Topography, ice thickness and ice volume of the glacier Pedersenbreen in Svalbard, using GPR and GPS
Pedersenbreen is a small valley glacier (ca. 6 km2 in 2009), ending on land, located in north-western Spitsbergen, Svalbard. Ground-based radio-echo sounding in April 2009, using a 100-MHz commercial radar and a self-made low-frequency radar, revealed a polythermal structure. The radar was coupled with a global positioning system device to geo-reference the traces. Each radar profile was manually edited to pick the reflection arrival time from the interface between ice and bedrock. Travel times were converted to ice thickness using a velocity of 0.165 m/ns, which was estimated from common mid-point measurement. Then the surface topography, bedrock topography, ice thickness contours and ice volume were derived using interpolation methods. Because it was difficult to distinguish the reflection wave from the background with the 100-MHz radar in some of the thickest areas of Pedersenbreen, we used a 5-MHz radar of our own design to fill in this gap. The maximum thickness of Pedersenbreen reaches 183±9 m, and the ice volume is 0.393±0.047 km3 in 2009. Comparing these data with the surface topographical data available for 1936 indicates a mass loss of nearly 12% during the past 73 years.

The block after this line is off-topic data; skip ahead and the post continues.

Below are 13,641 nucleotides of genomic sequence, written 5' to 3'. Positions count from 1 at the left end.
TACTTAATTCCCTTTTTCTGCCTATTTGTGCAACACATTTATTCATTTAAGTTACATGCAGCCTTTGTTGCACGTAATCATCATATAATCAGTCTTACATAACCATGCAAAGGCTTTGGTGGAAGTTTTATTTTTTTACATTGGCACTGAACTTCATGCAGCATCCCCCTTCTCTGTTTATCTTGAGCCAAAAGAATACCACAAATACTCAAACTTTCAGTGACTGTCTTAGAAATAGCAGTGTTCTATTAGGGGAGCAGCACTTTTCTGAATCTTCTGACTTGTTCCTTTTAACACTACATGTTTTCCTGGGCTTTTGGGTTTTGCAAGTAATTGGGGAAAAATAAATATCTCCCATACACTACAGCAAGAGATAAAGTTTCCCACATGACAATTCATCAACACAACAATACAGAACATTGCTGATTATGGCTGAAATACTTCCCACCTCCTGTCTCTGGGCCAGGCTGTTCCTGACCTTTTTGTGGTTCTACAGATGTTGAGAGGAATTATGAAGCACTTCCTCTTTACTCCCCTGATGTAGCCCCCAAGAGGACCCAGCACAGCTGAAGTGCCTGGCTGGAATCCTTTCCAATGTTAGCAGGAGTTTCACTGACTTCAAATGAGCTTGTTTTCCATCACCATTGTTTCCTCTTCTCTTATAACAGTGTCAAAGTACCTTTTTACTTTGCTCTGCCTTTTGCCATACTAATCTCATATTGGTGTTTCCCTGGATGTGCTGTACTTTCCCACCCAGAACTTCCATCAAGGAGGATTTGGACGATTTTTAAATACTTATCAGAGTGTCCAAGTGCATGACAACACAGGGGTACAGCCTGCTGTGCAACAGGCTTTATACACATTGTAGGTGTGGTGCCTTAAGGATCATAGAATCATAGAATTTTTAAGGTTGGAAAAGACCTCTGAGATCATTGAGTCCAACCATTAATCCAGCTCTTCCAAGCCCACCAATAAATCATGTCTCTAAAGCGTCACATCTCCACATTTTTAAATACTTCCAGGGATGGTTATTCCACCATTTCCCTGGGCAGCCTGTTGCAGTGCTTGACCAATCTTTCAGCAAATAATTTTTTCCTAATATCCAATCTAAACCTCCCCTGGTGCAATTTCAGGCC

Keywords: GPR; GPS; glacier topography; ice volume; ice thickness; Pedersenbreen
(Published: 20 February 2014)
Citation: Polar Research 2014, 33, 18533, http://dx.doi.org/10.3402/polar.v33.18533
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Authors retain copyright of their work, with first publication rights granted to the Norwegian Polar Institute.